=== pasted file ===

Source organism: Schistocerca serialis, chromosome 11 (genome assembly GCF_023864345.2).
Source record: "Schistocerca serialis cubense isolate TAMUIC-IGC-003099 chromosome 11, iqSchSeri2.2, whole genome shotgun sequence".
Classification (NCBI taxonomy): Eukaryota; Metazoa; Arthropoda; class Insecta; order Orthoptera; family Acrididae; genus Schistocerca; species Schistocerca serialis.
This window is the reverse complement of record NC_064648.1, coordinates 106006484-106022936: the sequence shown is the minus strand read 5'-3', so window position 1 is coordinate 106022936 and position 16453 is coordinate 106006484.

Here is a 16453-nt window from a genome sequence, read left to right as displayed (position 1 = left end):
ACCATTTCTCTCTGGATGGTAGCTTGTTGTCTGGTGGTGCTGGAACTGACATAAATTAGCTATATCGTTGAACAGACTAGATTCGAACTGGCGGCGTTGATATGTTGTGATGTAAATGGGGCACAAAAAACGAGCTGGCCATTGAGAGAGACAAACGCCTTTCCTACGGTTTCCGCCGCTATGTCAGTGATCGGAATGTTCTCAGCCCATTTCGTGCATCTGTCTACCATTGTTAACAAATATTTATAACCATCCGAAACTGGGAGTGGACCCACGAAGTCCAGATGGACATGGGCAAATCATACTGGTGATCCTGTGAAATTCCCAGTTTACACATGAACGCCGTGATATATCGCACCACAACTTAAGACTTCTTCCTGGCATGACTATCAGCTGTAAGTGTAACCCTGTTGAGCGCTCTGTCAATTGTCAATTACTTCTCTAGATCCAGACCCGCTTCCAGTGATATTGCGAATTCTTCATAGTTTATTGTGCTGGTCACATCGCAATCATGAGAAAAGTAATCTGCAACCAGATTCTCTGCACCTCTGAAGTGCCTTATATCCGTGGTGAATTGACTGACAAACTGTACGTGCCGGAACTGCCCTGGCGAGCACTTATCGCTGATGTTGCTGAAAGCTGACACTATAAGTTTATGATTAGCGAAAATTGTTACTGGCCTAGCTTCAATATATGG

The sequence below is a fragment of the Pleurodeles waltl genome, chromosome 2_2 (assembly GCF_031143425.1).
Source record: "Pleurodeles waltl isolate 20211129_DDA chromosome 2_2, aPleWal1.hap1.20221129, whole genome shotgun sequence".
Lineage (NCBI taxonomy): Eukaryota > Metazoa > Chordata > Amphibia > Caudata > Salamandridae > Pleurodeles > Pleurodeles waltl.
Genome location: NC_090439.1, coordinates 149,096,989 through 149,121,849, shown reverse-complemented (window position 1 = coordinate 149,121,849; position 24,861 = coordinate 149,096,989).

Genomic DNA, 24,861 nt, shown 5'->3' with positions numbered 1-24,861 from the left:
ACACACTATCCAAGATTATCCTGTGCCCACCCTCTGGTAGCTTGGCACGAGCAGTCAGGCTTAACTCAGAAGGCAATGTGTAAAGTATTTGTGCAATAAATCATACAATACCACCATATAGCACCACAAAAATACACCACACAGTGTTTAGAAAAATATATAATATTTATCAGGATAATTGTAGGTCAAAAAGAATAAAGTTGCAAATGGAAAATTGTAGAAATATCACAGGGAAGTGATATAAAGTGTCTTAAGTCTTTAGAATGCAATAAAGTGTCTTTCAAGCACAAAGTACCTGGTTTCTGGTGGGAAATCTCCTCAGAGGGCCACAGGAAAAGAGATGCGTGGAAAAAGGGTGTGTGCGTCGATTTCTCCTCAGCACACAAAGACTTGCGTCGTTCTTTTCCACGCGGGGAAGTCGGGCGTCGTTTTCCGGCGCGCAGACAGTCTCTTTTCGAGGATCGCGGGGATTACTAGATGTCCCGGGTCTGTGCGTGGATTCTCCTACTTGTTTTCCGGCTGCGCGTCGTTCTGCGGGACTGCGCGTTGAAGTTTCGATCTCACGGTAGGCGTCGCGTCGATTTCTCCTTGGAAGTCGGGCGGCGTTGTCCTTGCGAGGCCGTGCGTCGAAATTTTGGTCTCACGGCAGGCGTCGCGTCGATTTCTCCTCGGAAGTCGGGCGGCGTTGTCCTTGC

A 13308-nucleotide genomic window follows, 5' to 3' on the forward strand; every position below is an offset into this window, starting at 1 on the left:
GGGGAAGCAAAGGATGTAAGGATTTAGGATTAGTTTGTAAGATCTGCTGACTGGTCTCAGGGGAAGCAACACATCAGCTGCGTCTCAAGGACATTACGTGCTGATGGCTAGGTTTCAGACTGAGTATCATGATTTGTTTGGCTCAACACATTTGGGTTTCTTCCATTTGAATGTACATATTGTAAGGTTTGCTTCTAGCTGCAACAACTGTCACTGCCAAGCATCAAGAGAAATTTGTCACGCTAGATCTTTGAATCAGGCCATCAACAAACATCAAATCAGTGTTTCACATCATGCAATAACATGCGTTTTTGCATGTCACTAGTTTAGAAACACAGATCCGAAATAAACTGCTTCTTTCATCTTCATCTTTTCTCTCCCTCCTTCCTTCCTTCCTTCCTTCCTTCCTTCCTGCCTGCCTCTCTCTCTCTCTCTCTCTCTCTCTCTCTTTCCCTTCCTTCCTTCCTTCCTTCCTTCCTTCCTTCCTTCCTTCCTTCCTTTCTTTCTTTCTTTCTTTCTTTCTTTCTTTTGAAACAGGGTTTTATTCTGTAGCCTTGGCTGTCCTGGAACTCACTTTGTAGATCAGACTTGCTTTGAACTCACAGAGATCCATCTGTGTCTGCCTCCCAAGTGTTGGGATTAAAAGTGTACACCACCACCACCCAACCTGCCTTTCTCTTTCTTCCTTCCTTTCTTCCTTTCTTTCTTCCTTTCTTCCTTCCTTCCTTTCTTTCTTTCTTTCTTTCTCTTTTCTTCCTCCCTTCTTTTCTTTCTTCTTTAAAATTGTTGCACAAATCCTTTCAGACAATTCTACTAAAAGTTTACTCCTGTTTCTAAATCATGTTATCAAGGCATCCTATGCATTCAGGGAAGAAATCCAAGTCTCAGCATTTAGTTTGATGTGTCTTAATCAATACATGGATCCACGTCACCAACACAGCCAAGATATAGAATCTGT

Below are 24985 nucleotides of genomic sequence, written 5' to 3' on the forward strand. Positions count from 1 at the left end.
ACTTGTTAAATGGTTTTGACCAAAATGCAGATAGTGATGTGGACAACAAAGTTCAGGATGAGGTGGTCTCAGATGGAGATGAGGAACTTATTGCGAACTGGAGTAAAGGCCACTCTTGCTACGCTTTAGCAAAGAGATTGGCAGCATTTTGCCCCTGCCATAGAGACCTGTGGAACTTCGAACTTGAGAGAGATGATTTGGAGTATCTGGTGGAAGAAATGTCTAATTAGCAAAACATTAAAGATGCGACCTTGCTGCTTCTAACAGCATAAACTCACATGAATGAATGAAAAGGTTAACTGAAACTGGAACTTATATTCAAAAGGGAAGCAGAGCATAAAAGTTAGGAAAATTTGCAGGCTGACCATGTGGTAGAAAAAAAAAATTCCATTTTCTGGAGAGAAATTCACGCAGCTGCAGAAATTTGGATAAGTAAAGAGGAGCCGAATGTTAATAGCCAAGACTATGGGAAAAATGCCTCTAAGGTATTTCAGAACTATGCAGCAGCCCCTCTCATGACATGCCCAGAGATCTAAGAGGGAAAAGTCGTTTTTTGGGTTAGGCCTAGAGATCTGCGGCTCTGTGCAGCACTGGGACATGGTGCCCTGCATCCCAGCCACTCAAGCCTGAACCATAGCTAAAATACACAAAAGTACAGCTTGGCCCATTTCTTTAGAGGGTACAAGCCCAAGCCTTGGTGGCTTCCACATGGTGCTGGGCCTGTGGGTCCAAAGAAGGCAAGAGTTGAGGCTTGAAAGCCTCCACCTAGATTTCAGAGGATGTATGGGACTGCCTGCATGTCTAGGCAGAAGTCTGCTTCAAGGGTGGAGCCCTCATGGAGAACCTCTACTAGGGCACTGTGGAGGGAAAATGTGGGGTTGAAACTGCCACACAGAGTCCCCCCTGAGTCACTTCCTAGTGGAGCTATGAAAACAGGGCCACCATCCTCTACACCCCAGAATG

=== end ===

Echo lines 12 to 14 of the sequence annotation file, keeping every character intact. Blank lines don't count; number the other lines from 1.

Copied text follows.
ACACACTATCCAAGATTATCCTGTGCCCACCCTCTGGTAGCTTGGCACGAGCAGTCAGGCTTAACTCAGAAGGCAATGTGTAAAGTATTTGTGCAATAAATCATACAATACCACCATATAGCACCACAAAAATACACCACACAGTGTTTAGAAAAATATATAATATTTATCAGGATAATTGTAGGTCAAAAAGAATAAAGTTGCAAATGGAAAATTGTAGAAATATCACAGGGAAGTGATATAAAGTGTCTTAAGTCTTTAGAATGCAATAAAGTGTCTTTCAAGCACAAAGTACCTGGTTTCTGGTGGGAAATCTCCTCAGAGGGCCACAGGAAAAGAGATGCGTGGAAAAAGGGTGTGTGCGTCGATTTCTCCTCAGCACACAAAGACTTGCGTCGTTCTTTTCCACGCGGGGAAGTCGGGCGTCGTTTTCCGGCGCGCAGACAGTCTCTTTTCGAGGATCGCGGGGATTACTAGATGTCCCGGGTCTGTGCGTGGATTCTCCTACTTGTTTTCCGGCTGCGCGTCGTTCTGCGGGACTGCGCGTTGAAGTTTCGATCTCACGGTAGGCGTCGCGTCGATTTCTCCTTGGAAGTCGGGCGGCGTTGTCCTTGCGAGGCCGTGCGTCGAAATTTTGGTCTCACGGCAGGCGTCGCGTCGATTTCTCCTCGGAAGTCGGGCGGCGTTGTCCTTGC

A 13308-nucleotide genomic window follows, 5' to 3' on the forward strand; every position below is an offset into this window, starting at 1 on the left:
GGGGAAGCAAAGGATGTAAGGATTTAGGATTAGTTTGTAAGATCTGCTGACTGGTCTCAGGGGAAGCAACACATCAGCTGCGTCTCAAGGACATTACGTGCTGATGGCTAGGTTTCAGACTGAGTATCATGATTTGTTTGGCTCAACACATTTGGGTTTCTTCCATTTGAATGTACATATTGTAAGGTTTGCTTCTAGCTGCAACAACTGTCACTGCCAAGCATCAAGAGAAATTTGTCACGCTAGATCTTTGAATCAGGCCATCAACAAACATCAAATCAGTGTTTCACATCATGCAATAACATGCGTTTTTGCATGTCACTAGTTTAGAAACACAGATCCGAAATAAACTGCTTCTTTCATCTTCATCTTTTCTCTCCCTCCTTCCTTCCTTCCTTCCTTCCTTCCTTCCTGCCTGCCTCTCTCTCTCTCTCTCTCTCTCTCTCTCTTTCCCTTCCTTCCTTCCTTCCTTCCTTCCTTCCTTCCTTCCTTCCTTCCTTTCTTTCTTTCTTTCTTTCTTTCTTTCTTTTGAAACAGGGTTTTATTCTGTAGCCTTGGCTGTCCTGGAACTCACTTTGTAGATCAGACTTGCTTTGAACTCACAGAGATCCATCTGTGTCTGCCTCCCAAGTGTTGGGATTAAAAGTGTACACCACCACCACCCAACCTGCCTTTCTCTTTCTTCCTTCCTTTCTTCCTTTCTTTCTTCCTTTCTTCCTTCCTTCCTTTCTTTCTTTCTTTCTTTCTCTTTTCTTCCTCCCTTCTTTTCTTTCTTCTTTAAAATTGTTGCACAAATCCTTTCAGACAATTCTACTAAAAGTTTACTCCTGTTTCTAAATCATGTTATCAAGGCATCCTATGCATTCAGGGAAGAAATCCAAGTCTCAGCATTTAGTTTGATGTGTCTTAATCAATACATGGATCCACGTCACCAACACAGCCAAGATATAGAATCTGT